Wrote a thing using the prompt photo for Round 7 of the 2019 Smut Marathon…
Camille reads in Le Monde that they’re planning to cut the locks off the Pont des Arts. About time, she thinks – it’s been clear for ages that the damn thing is collapsing under the weight.
It is May 2015, and she crosses the bridge every morning on her way to work at the Institut de France, where she is embarking on two things, both of which are new to her. The first is a career in academia, the second is an affair with a married man.
He – Xavier – is older, nearly thirty years older, but Camille is somehow attracted to him nonetheless. She likes his hands – he plays the piano exquisitely – and the fact that his stocky frame makes her feel especially lithe and petite. Plus, the sex is surprisingly good – he pins her wrists above her head as he thrusts into her and grunts appreciatively when she wraps her legs around him, encouraging him to go deeper. Besides, even if she doesn’t always get off whilethey’re fucking, he fingers her afterwards until she does, every single time. Some of her friends have boyfriends their own age who can’t be bothered to do that, and those boyfriends don’t buy cute tokens of affection from Dior, either.
The whole arrangement suits Camille perfectly.
Later in the year, the metal panels are on the bridge are replaced with plywood, then with glass and, predictably, there’s uproar, as if the whole rest of the city isn’t a historical monument stuck in a time warp. Can’t people find something else to go and look at? Don’t they have bigger things to worry about? It’s just a bridge, putain.
No, it isn’t the glass that bothers Camille, it’s the selfies. The selfies that the mayor’s office is encouraging by putting up #lovewithoutlocks signs all over the place. As if there aren’t enough photos of smug couples on her social media already.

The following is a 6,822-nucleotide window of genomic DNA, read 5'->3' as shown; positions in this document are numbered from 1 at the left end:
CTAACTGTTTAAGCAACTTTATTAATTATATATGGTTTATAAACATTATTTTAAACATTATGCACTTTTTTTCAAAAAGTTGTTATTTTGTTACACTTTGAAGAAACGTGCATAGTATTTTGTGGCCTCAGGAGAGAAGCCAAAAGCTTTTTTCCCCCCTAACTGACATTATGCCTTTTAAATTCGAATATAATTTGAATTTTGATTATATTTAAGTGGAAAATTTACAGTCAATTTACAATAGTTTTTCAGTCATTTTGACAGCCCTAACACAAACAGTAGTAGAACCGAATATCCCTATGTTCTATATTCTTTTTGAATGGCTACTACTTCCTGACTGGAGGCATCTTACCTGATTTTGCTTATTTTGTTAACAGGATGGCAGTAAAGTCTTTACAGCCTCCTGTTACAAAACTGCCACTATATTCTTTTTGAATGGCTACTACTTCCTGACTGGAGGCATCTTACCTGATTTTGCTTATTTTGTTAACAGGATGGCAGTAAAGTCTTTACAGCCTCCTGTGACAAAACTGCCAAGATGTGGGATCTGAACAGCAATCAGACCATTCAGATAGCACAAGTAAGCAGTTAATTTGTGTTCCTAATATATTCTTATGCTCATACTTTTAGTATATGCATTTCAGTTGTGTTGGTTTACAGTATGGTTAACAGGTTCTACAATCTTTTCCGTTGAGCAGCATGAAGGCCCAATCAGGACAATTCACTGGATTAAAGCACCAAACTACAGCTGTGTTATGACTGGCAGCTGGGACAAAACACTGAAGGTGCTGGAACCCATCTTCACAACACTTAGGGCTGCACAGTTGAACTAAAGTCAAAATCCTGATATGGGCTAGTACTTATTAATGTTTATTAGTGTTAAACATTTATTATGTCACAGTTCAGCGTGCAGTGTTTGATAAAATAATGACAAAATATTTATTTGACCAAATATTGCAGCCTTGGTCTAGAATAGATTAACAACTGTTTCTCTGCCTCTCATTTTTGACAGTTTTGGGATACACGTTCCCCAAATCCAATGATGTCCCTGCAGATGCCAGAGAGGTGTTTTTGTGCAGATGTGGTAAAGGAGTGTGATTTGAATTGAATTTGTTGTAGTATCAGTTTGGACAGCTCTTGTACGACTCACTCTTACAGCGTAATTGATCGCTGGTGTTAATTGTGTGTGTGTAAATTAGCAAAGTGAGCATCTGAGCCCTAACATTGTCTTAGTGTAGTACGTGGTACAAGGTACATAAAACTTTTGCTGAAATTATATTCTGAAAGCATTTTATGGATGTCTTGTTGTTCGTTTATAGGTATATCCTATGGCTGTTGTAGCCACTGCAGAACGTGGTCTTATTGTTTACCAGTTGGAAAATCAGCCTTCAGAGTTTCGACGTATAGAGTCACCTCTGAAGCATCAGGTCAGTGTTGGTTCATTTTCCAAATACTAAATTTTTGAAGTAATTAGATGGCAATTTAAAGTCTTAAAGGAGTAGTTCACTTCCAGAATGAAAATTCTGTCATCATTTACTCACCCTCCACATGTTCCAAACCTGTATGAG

She doesn’t let that stop her. She persuades Xavier to take her for a drink one night, at a bar near the Louvre – it’s been several months now and, aside from work, they’ve spent barely any time outside her flat – even outside her bed, for that matter. So she throws a little tantrum about how she’s a person, not just an inflatable doll for him to fuck, and he agrees that they can go for a glass of wine, although she can see that he’s wary – he won’t let her hold his hand, and he doesn’t want to stop for a romantic kiss on the bridge, either.
‘A selfie, then?’ she begs, pouting.
‘I won’t share it on Insta,’ she says. ‘It’ll be just for us, like the photo you sent me the other day.’ The photo he’d sent her the other day had not been worth the effort she’d put in to get it. She’d had to send step by step instructions by text – he still hasn’t got Whatsapp – on how to attach a photo to a message, and when the picture did finally arrive, he’d taken it from directly above, giving the impression that his dick was wearing shoes. It didn’t get her off.
‘Fine, fine, but let’s be quick.’
‘We should use your phone,’ she says. ‘You have a better camera.’
This isn’t strictly true.
She makes him take several. In every single one, she’s looking at him with puppyish, smitten eyes.
‘Thank you,’ she says, afterwards. ‘It means a lot to me.’
At the bar, he lets her order the wine while he visits the Gents. He leaves his phone on the table. He leaves her alone with it all the time. Fool.
She knows his passcode, too. He isn’t careful, doesn’t tilt the screen away from her when he taps it in.
She has time.
She unlocks the phone, opens the Photos app. She knows he has a family shared album, she’s looked before to see how frumpy his wife is – although presumably he didn’t set it up himself.
She moves three photos from the main album into the shared one. Two of the two of them on the bridge, and one of his shoe-clad penis. It should be enough to raise suspicion.
It took 45 tons of padlocks and at least ten years for the Pont des Arts to start to crumble. Camille weighs less than 54kg and can make everlasting love fall apart in less than six months.
The thought makes her smile.